BEIRUT: Lebanon’s banking chief has reassured customers that their deposits are safe and that financial services in the country “will soon return to normal.”
Salim Sfeir, head of the Association of Banks in Lebanon, moved to calm fears as Prime Minister Hassan Diab drew up final plans to start the job of tackling the severe economic crisis gripping Lebanon.
“There is no fear regarding the deposits in Lebanese banks,” said Sfeir. “The restrictions taken by banks on transfers last November were temporary and exceptional measures to manage the crisis. Things will soon return to normal with the emergence of the new government.”
The premier’s government is still holding meetings with a view to completing its ministerial statement by next week, which will include an action plan to deal with the dire economic situation and its vision for the future.
The statement will then go before the Lebanese Parliament in a bid to gain the confidence of deputies so that Diab’s government can start its official work.
Sfeir, who has participated in talks held by the PM, said he felt “the seriousness” of Diab “in giving priority to reforms that are a mandatory path to save the country.”
Lebanon has been in turmoil since Oct. 17 last year when protests began throughout the country against government corruption, tax rises and the political elite.
The demonstrations resulted in the collapse of former premier Saad Hariri’s government, a further downturn in the economy, and a shortage of liquidity in dollars.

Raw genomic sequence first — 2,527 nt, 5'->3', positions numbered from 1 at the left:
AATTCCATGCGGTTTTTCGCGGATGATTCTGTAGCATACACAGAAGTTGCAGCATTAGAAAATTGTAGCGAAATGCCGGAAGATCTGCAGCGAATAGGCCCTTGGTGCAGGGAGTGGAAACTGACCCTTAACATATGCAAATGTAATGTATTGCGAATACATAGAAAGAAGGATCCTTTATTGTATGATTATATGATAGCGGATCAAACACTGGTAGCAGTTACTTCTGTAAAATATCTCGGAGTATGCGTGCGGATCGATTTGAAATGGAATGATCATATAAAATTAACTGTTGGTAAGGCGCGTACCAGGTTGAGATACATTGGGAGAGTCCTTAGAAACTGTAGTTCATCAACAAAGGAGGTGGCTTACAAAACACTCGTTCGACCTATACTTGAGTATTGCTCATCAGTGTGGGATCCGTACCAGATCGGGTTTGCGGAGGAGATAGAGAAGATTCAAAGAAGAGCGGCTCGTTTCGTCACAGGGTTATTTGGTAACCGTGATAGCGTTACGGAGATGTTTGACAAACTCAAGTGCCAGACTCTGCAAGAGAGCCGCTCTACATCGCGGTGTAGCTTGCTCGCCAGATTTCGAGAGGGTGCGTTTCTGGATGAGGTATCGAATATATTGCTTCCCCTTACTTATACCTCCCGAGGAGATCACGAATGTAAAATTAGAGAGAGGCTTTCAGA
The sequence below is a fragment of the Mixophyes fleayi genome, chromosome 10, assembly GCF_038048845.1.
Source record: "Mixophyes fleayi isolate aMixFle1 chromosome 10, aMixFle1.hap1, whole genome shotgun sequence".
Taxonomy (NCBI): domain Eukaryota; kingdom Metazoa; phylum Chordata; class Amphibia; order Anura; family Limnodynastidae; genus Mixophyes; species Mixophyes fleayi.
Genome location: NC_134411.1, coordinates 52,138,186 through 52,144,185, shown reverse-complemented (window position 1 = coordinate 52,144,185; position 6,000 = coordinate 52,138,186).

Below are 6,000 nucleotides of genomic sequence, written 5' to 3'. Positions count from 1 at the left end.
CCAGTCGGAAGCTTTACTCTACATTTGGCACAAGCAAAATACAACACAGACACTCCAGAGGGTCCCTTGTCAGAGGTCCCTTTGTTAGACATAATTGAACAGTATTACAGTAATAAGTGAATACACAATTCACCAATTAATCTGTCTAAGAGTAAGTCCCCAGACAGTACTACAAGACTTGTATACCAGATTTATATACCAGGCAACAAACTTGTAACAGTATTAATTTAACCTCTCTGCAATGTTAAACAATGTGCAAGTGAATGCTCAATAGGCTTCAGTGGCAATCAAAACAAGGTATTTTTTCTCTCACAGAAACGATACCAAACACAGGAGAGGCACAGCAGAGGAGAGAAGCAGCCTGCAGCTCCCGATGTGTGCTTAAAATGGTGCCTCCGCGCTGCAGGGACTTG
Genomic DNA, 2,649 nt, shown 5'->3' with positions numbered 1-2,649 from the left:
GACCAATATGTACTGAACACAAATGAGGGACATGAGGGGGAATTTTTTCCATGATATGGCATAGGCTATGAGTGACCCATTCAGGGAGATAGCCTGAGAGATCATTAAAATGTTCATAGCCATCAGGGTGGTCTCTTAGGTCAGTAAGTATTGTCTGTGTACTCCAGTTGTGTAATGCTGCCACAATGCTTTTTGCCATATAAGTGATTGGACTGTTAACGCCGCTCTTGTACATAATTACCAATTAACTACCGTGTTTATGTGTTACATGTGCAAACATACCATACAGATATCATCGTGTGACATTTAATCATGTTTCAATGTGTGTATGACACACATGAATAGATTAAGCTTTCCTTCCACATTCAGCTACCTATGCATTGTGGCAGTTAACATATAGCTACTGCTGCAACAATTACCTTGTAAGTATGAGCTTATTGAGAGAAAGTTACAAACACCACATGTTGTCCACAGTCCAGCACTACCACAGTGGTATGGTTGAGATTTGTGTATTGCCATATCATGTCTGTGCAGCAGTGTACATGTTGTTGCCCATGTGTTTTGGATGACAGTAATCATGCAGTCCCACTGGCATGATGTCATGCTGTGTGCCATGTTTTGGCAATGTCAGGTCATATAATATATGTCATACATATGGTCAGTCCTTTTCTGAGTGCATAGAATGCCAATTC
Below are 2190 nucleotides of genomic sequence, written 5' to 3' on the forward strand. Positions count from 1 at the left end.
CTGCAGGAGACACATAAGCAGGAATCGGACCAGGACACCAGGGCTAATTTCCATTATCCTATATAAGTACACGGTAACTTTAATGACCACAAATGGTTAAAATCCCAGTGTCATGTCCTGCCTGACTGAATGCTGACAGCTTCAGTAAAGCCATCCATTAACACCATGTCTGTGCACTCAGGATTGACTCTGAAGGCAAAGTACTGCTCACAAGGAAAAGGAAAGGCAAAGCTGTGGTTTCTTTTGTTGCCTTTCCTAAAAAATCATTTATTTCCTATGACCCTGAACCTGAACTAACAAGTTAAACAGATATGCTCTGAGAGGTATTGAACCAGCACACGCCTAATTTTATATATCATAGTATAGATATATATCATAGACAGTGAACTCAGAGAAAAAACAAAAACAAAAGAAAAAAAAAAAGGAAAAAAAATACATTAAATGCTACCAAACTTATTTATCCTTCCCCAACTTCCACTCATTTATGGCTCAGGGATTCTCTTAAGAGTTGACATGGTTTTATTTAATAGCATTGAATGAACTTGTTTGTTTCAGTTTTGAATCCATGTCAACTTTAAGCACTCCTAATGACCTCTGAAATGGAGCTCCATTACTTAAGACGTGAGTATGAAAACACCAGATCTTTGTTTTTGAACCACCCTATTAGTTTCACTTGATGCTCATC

When Lebanese banks reacted by imposing restrictions on financial transfers it led to crises in various sectors of the economy and sparked fears among small depositors about access to their funds.
In a statement on the economic situation, Diab said: “The dark image that is being talked about is not accurate, but this does not mean that the solutions are easy.
“The economic issue is the dominant part of the ministerial statement due to the stage’s delicacy and the multiple facets of the financial crisis and its repercussions.
“The repercussions in the country have led to a loss of confidence in the state, the central bank (of Lebanon), and the entire banking sector.
“Therefore, I requested that a plan be prepared, in cooperation between the government, the central bank, and the Association of Banks in Lebanon, with the aim to restore the minimum confidence which is the basis in dealing with the crisis, especially since the numbers that I have seen allow a wide margin of serious measures that will help cool the crisis’ heat, in preparation to extinguishing it.”